The Young Girl Who Embraced Change

Supriya Pradhan: The Beginning

Picture this: a closed room filled with adult women in Rimbick, a small village near the end of the Sandakphu trail. Two speakers holding a menstrual cup in their hands are explaining to their listeners how to insert it in their cervix area. Amid this not-so-favored arena, there is a young female of 16, quietly sitting and carefully noting every word spoken. Now hold on to this thought.

Green Trails menstrual cups sustainable menstruaiton
Supriya is a young girl who bridged the gap between Green Trails fellows and the young adults in Rimbick, spreading awareness about sustainable menstruation.

Supriya Sayazue Pradhan is our protagonist. A student of 11th standard at Rimbick High School and the only girl coming from the Science Background.

The first time we saw her – she was onstage, singing a beautiful song at Kanyashree, an event for young women held at Bijanbari-Pulbazar Block Development Office. That day she left a mark as an artist.

After our workshop on sustainable menstruation, she left a deeper mark on us as an individual. This is why:
“Kisiko kuch bhi sawal puchna hai?” (Translated: Anyone has any queries?), is our usual refrain after we give a Green Trails workshop on menstrual cups. That day was no different. What was unusual was this young woman coming up and asking us about how to procure the menstrual cup. Just to remind you, she was only a teenager in the entire group of listeners and her marching towards us was unexpected. We were amazed, yes – but mostly joyous that finally, someone was ready to try out something new and unusual. We immediately exchanged numbers. We were young when we first used a menstrual cup. We knew what her fears would be.

The Impact

Her first time experience of using the menstrual cup will remain special for us.

We were so tightly bound to our seats as she gave us a call and shared her experience. Good Heavens, we were more nervous than she was! Later in the evening, when we pestered her again to know if she was comfortable. Her positive response made us jump around like teenagers ourselves.

This was overwhelming. It meant we were ready to promote the use of menstrual cups to adolescents with the same vigor as we approached adult women.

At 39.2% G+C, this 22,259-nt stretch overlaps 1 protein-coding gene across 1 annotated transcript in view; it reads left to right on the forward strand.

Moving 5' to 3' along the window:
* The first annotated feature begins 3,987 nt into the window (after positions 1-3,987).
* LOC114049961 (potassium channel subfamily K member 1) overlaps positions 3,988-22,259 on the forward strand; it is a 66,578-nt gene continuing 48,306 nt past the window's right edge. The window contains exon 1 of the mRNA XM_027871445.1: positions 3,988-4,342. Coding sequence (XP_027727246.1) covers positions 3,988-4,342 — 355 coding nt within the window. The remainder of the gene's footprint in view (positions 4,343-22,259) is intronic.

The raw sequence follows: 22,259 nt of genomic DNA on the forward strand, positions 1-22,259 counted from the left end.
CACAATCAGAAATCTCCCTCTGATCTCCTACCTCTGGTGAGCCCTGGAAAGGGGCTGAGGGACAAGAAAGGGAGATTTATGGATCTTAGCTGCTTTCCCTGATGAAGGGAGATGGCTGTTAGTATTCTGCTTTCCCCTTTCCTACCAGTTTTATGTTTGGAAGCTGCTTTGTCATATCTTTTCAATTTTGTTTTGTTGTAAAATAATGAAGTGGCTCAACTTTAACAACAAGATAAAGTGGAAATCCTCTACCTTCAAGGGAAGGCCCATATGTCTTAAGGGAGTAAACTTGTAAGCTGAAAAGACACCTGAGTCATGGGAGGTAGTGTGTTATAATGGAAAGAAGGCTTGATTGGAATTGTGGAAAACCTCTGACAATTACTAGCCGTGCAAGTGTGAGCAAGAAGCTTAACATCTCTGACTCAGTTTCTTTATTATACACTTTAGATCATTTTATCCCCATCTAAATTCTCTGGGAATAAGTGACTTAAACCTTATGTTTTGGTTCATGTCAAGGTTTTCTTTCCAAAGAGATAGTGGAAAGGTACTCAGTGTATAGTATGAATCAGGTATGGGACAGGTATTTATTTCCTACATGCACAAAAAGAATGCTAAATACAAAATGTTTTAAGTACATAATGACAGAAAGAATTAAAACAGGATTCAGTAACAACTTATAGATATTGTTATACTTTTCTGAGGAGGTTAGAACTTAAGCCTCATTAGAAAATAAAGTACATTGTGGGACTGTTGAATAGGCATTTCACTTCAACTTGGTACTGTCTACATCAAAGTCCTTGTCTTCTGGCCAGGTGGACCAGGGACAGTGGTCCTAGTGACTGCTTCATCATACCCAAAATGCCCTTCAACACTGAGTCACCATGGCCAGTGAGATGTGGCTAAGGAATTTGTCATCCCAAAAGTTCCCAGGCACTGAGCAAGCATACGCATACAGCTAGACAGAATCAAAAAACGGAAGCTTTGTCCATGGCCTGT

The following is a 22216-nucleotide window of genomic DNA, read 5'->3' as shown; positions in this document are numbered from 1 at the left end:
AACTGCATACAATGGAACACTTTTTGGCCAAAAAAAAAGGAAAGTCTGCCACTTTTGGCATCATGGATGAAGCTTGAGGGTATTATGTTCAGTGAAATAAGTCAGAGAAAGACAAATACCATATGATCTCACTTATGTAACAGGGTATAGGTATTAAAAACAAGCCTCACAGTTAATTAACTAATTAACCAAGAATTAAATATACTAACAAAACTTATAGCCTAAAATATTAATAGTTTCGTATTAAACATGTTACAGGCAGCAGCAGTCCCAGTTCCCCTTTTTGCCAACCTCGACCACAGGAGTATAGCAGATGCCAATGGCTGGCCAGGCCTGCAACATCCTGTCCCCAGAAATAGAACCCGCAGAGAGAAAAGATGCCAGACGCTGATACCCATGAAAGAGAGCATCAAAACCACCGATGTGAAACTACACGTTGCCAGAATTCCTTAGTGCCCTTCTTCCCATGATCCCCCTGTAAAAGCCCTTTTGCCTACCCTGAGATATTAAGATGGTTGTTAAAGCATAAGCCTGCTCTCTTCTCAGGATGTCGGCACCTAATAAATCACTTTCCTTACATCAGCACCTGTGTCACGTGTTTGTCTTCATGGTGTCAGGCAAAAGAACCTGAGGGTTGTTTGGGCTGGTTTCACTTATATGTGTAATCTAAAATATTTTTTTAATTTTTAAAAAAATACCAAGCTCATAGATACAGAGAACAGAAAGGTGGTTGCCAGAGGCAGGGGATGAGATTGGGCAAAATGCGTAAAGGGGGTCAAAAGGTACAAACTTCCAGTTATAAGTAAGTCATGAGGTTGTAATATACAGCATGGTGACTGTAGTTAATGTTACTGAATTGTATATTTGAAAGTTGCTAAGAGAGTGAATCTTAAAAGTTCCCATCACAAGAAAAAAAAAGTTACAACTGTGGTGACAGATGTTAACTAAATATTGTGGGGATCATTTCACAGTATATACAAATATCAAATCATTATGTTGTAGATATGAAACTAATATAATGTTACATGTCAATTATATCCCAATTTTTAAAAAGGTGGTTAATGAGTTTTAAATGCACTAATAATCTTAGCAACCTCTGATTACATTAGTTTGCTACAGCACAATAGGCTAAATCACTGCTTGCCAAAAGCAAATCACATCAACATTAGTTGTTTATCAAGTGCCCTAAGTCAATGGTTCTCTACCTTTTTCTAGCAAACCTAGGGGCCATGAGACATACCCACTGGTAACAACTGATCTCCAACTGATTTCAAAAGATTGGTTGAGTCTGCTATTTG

Supriya became our model young user of menstrual cup. Our workshop in front of the adolescent hub at Rimbick High School had more impactful because the girls had an example among themselves to advocate for the ease and comfort of menstrual cup. “Even I was scared for the first time, but now that I have used it I feel everyone here should try it as well”, Supriya’s words gave confidence to all.

Can we do it?

Not only did this young girl take chance with a stroppy idea but she managed to influence her friends to switch from sanitary pads to menstrual cups. Her little sister who is 14 is also going to be an addition in this “cup-verted” league. Supriya is not just someone to embrace change – she also helps in giving it roots in a new ground.

For this and many more young women to come, she is our local hero!

Watch this video to know more about Supriya’s story on menstrual cups.


What you should do now

1. If you would like to to support Green Trails in its efforts to keep the mountains clean and bring in sustainability, click here.

2. If you would like to help Green Trails by working in remote Himalayan villages, then apply for the  Green Trails Fellowship here.

3. If you would like to read another story of a Green Trails local hero, then click here.

4. If you ended up here by chance and were actually looking for treks to do: Then head over to our upcoming treks page. You’ll find all our Himalayan treks there.

5. If you want to see the 13 best treks of India: Then get our free guide here.

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Moumita Bhattacharjee

Moumita Bhattacharjee

Moumita Bhattacharjee, lovingly known as Momo, is a scholar of Sociology with specialisation in Childhood and Environment. She comes from a hamlet near Shillong. Traveling began as her childhood fancy with her father who was an avid mountaineer and soon she took it as a part of her research. She is now a Green Trails fellow in Sandakphu where she deals in waste Management, segregation of waste and sustainable menstruation. She believes that children are the key to keeping the majesty of mountains intact. Apart from trekking, she loves designing dresses and hair. She often gets back to her University teaching Sociology of Childhood.

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